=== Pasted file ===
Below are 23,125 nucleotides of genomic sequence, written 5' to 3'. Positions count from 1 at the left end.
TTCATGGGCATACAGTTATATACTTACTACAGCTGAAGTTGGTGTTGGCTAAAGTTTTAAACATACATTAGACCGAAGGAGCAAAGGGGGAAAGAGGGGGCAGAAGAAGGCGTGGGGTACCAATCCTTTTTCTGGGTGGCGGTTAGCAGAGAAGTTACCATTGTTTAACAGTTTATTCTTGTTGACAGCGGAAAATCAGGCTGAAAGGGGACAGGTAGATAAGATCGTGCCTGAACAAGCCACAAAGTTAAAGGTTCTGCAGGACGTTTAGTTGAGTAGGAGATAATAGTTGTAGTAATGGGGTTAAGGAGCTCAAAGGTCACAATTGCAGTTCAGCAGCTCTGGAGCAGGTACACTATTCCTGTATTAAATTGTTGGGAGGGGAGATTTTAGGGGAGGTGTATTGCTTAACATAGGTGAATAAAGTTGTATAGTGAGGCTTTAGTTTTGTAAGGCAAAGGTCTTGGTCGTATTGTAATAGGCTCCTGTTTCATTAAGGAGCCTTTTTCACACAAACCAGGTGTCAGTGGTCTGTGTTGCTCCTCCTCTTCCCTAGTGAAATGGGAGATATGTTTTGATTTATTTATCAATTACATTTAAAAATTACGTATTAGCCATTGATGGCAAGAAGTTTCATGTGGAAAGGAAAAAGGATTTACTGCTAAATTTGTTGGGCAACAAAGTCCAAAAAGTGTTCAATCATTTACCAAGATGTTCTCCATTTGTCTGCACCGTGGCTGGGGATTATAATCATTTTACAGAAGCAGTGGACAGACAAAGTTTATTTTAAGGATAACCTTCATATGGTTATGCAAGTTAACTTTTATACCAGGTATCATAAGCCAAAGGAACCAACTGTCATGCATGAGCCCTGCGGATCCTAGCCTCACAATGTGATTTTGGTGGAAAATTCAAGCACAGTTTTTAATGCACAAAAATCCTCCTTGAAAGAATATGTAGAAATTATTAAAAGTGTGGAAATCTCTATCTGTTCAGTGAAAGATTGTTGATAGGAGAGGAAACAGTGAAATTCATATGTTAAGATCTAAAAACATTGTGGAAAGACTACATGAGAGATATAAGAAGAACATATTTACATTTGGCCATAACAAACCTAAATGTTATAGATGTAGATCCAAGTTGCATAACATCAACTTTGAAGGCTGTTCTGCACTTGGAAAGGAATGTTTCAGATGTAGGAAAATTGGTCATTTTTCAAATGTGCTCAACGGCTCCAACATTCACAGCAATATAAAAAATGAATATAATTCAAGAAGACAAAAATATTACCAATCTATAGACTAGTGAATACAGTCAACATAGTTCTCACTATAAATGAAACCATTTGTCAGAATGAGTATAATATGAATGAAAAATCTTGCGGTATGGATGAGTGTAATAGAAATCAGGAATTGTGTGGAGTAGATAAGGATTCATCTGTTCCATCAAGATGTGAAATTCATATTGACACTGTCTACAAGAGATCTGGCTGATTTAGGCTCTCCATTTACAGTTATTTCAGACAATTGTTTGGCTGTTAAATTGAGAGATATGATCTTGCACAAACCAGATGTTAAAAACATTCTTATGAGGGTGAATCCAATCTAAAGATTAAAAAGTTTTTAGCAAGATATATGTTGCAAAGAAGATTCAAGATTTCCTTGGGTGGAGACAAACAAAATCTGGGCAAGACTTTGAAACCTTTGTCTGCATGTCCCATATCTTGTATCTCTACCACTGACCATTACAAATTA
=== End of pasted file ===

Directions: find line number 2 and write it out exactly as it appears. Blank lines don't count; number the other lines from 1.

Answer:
TTCATGGGCATACAGTTATATACTTACTACAGCTGAAGTTGGTGTTGGCTAAAGTTTTAAACATACATTAGACCGAAGGAGCAAAGGGGGAAAGAGGGGGCAGAAGAAGGCGTGGGGTACCAATCCTTTTTCTGGGTGGCGGTTAGCAGAGAAGTTACCATTGTTTAACAGTTTATTCTTGTTGACAGCGGAAAATCAGGCTGAAAGGGGACAGGTAGATAAGATCGTGCCTGAACAAGCCACAAAGTTAAAGGTTCTGCAGGACGTTTAGTTGAGTAGGAGATAATAGTTGTAGTAATGGGGTTAAGGAGCTCAAAGGTCACAATTGCAGTTCAGCAGCTCTGGAGCAGGTACACTATTCCTGTATTAAATTGTTGGGAGGGGAGATTTTAGGGGAGGTGTATTGCTTAACATAGGTGAATAAAGTTGTATAGTGAGGCTTTAGTTTTGTAAGGCAAAGGTCTTGGTCGTATTGTAATAGGCTCCTGTTTCATTAAGGAGCCTTTTTCACACAAACCAGGTGTCAGTGGTCTGTGTTGCTCCTCCTCTTCCCTAGTGAAATGGGAGATATGTTTTGATTTATTTATCAATTACATTTAAAAATTACGTATTAGCCATTGATGGCAAGAAGTTTCATGTGGAAAGGAAAAAGGATTTACTGCTAAATTTGTTGGGCAACAAAGTCCAAAAAGTGTTCAATCATTTACCAAGATGTTCTCCATTTGTCTGCACCGTGGCTGGGGATTATAATCATTTTACAGAAGCAGTGGACAGACAAAGTTTATTTTAAGGATAACCTTCATATGGTTATGCAAGTTAACTTTTATACCAGGTATCATAAGCCAAAGGAACCAACTGTCATGCATGAGCCCTGCGGATCCTAGCCTCACAATGTGATTTTGGTGGAAAATTCAAGCACAGTTTTTAATGCACAAAAATCCTCCTTGAAAGAATATGTAGAAATTATTAAAAGTGTGGAAATCTCTATCTGTTCAGTGAAAGATTGTTGATAGGAGAGGAAACAGTGAAATTCATATGTTAAGATCTAAAAACATTGTGGAAAGACTACATGAGAGATATAAGAAGAACATATTTACATTTGGCCATAACAAACCTAAATGTTATAGATGTAGATCCAAGTTGCATAACATCAACTTTGAAGGCTGTTCTGCACTTGGAAAGGAATGTTTCAGATGTAGGAAAATTGGTCATTTTTCAAATGTGCTCAACGGCTCCAACATTCACAGCAATATAAAAAATGAATATAATTCAAGAAGACAAAAATATTACCAATCTATAGACTAGTGAATACAGTCAACATAGTTCTCACTATAAATGAAACCATTTGTCAGAATGAGTATAATATGAATGAAAAATCTTGCGGTATGGATGAGTGTAATAGAAATCAGGAATTGTGTGGAGTAGATAAGGATTCATCTGTTCCATCAAGATGTGAAATTCATATTGACACTGTCTACAAGAGATCTGGCTGATTTAGGCTCTCCATTTACAGTTATTTCAGACAATTGTTTGGCTGTTAAATTGAGAGATATGATCTTGCACAAACCAGATGTTAAAAACATTCTTATGAGGGTGAATCCAATCTAAAGATTAAAAAGTTTTTAGCAAGATATATGTTGCAAAGAAGATTCAAGATTTCCTTGGGTGGAGACAAACAAAATCTGGGCAAGACTTTGAAACCTTTGTCTGCATGTCCCATATCTTGTATCTCTACCACTGACCATTACAAATTA